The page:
None of the Israel-U.S. scare scenarios envisioned by Netanyahu’s opponents have come to pass

Still hoping for the worst, now grasping at straws, speculation is now ripe that Obama will use the intervening two months between the election and his successor’s inauguration to strike a dramatic blow against Israel at the UN.

By Moshe Arens

Moshe_Arens_cropped-150x150The claim that he is ruining Israel’s relations with the United States has for some time been the favorite poisoned arrow of those aiming to shoot down Prime Minister Benjamin Netanyahu. All Israelis know that Israel’s relationship with the United States is one of Israel’s most important strategic assets, and possibly the most important. If the public can be convinced that he is ruining this relationship, that might be a good reason for it to turn its back on him.

Netanyahu’s valiant efforts to keep U.S. President Barack Obama from concluding the nuclear limitation agreement with Iran played right into their hands. Although most in Israel agreed that the agreement with the ayatollah’s regime in Iran was flawed and inimical to Israel’s interests, Netanyahu’s opponents emphasized that his adamant opposition, and especially his speech before both houses of Congress, was going to enrage the American president and most of the Democratic party to the point of destroying the Israeli-American alliance that had been built over the past few decades. For this damage to Israel’s most vital interests, they insisted, he should not be forgiven.

But it did not happen. The United States is selling Israel its most advanced fighter aircraft, the F-35, intelligence and technological cooperation is continuing, U.S. military aid will go on. In their eagerness to claim that Netanyahu is doing untold damage to the relationship between the two countries, they ignored the basis of the U.S.-Israeli relationship: that it is fundamental and unbreakable, based on common ideals, common values and common interests. And they sold short the U.S. president, expecting that in a fit of anger Obama would act in a manner contrary to the interests of the United States.

So when a $38-billion U.S. military aid package for the next 10 years was signed in Washington, what was left to be said? That somebody — other than Netanyahu, presumably — could have gotten more! In other words, that we deserved more and that the Americans would have given us more had it not been for Netanyahu’s “antics.”Now that is a little far-fetched and gratuitous. Since the days, over 30 years ago, when Israel began receiving about $3 billion dollars in U.S. military aid annually, Israel has prospered, its economy growing more rapidly than the U.S. economy. U.S. military aid now represents little more than 1% of Israel’s gross domestic product. And we should have insisted on more? And somebody else would have gotten us more? This argument is both ridiculous and shameful.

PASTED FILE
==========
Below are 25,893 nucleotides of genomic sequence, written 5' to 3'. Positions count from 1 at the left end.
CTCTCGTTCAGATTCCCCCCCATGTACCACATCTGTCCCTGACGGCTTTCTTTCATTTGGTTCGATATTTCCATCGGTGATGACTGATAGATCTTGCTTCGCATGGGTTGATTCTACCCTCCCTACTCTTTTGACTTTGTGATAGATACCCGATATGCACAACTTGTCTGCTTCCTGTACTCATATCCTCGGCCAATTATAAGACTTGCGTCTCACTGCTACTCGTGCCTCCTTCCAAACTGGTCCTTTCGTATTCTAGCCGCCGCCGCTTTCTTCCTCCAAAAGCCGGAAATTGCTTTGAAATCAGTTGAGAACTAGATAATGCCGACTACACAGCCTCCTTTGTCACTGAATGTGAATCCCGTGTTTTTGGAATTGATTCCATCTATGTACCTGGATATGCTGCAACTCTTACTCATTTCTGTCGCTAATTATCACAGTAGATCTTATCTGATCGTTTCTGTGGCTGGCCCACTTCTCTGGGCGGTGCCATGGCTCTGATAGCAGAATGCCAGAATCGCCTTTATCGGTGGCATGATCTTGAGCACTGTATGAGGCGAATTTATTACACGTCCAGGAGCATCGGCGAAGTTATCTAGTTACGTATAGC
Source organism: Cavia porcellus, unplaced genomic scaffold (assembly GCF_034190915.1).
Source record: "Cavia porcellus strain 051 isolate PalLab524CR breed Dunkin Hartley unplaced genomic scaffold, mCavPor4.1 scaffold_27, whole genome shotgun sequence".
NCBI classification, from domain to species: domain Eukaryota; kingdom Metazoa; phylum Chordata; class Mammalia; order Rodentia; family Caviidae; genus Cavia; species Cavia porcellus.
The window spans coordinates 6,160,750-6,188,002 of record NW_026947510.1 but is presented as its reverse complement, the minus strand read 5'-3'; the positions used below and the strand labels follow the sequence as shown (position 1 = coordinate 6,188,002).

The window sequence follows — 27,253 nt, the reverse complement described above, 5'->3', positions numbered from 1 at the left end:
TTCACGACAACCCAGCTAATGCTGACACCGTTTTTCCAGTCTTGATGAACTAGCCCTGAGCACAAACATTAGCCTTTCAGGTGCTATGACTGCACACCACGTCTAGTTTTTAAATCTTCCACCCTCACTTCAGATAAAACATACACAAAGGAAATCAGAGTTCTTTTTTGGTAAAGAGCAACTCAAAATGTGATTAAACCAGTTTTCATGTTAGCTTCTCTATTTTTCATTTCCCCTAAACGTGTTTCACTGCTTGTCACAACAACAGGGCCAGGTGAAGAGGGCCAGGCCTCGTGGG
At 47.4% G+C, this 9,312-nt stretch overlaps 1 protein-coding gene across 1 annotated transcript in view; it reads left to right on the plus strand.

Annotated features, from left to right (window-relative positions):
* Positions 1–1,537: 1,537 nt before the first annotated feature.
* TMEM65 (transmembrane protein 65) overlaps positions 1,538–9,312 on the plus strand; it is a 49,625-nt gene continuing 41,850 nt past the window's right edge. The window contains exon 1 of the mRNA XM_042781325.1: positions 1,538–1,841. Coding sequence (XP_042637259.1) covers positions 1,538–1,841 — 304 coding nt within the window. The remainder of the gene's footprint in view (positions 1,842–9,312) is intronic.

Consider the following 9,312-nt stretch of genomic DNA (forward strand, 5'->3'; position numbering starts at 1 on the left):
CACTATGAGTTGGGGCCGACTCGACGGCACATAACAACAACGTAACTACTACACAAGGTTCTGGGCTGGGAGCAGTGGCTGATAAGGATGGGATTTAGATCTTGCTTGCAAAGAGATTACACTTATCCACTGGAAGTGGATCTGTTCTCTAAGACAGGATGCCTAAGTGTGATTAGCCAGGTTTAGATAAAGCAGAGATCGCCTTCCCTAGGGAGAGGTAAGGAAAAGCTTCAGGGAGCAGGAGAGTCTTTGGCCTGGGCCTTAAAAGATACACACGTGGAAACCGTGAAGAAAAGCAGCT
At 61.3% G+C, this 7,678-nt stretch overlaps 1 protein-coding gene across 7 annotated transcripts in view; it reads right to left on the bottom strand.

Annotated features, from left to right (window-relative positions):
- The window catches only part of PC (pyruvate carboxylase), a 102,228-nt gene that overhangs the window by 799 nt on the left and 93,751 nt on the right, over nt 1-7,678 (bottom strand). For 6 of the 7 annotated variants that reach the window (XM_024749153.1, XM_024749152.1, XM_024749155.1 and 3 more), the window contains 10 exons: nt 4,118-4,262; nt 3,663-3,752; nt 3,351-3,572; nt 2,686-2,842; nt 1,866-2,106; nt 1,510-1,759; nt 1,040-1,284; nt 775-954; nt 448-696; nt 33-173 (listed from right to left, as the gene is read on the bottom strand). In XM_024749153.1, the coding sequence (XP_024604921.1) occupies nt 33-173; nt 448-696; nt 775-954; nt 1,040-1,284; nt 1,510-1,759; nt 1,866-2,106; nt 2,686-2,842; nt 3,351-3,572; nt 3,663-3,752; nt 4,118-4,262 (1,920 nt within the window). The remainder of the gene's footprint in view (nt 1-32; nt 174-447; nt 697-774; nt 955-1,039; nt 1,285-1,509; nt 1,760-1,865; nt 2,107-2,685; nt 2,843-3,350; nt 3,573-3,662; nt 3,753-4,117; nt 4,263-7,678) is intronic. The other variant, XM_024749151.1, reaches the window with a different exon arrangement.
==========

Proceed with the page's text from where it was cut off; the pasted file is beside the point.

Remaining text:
When it was announced that Obama and Netanyahu were going to meet at the United Nations last week, the specter was raised by Netanyahu’s opponents that Obama was now going to read Netanyahu the riot act in front of the cameras. Of course that did not happen. That meeting was one of Obama’s many farewell meetings with leaders of the world, and he was not about to turn a meeting with the leader of one of America’s most important allies into a scandal. Anybody who knows anything about American political culture would have known that.

Still hoping for the worst, now grasping at straws, speculation is now ripe that Obama will use the intervening two months between the election of his successor and the successor’s inauguration to strike a dramatic blow against Israel at the UN. To my knowledge, never in the history of the United States has an outgoing president taken a major action that was not coordinated with his elected successor during the two-month interim period. It is most unlikely that Obama would set such a precedent. The prophets of doom better go back to studying U.S. history.

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